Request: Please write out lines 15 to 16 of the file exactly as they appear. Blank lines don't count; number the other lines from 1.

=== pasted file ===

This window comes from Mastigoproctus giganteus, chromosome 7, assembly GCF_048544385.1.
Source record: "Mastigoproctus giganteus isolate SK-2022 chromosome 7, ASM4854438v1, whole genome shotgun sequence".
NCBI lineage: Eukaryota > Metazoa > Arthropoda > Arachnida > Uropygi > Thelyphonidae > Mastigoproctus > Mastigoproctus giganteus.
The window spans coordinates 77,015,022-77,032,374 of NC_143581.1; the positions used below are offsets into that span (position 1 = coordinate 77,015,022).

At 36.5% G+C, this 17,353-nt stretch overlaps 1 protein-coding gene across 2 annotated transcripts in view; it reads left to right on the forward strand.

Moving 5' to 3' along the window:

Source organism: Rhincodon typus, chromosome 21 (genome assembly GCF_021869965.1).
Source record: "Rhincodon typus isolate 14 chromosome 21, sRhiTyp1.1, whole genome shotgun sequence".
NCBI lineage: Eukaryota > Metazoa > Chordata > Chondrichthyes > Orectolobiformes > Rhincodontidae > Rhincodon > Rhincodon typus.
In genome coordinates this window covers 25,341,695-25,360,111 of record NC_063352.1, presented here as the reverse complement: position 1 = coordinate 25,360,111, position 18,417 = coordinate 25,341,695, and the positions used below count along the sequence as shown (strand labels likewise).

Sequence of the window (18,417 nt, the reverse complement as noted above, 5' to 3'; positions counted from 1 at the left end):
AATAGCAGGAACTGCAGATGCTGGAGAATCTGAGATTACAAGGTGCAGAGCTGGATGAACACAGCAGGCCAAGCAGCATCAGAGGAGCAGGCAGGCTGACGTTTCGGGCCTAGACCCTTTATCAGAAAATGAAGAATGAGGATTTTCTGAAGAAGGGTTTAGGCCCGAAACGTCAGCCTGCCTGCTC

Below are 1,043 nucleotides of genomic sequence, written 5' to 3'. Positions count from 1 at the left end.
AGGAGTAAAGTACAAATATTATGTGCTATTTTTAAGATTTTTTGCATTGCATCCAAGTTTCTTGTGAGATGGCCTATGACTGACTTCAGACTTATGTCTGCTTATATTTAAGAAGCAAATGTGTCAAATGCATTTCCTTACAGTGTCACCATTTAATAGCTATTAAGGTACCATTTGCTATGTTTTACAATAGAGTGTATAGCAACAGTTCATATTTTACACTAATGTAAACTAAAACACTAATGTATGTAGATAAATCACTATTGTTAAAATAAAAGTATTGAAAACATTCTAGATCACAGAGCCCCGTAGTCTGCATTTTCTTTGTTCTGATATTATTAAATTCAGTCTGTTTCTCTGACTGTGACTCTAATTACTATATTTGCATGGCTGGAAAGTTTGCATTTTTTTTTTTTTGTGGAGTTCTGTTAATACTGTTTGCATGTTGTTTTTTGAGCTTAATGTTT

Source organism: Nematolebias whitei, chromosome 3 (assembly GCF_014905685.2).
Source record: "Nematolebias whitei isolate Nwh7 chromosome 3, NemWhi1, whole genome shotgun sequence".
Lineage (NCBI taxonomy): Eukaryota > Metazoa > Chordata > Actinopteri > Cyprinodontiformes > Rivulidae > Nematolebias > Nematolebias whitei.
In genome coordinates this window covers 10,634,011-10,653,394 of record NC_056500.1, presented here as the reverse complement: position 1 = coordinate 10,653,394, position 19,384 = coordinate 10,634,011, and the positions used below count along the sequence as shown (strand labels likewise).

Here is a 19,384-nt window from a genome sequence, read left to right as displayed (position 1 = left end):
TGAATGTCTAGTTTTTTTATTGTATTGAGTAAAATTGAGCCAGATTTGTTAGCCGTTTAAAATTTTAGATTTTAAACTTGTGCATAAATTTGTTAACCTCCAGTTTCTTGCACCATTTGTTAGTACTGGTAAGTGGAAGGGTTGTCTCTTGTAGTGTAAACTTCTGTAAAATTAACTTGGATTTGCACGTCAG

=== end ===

Source organism: Nematolebias whitei, chromosome 3 (assembly GCF_014905685.2).
Source record: "Nematolebias whitei isolate Nwh7 chromosome 3, NemWhi1, whole genome shotgun sequence".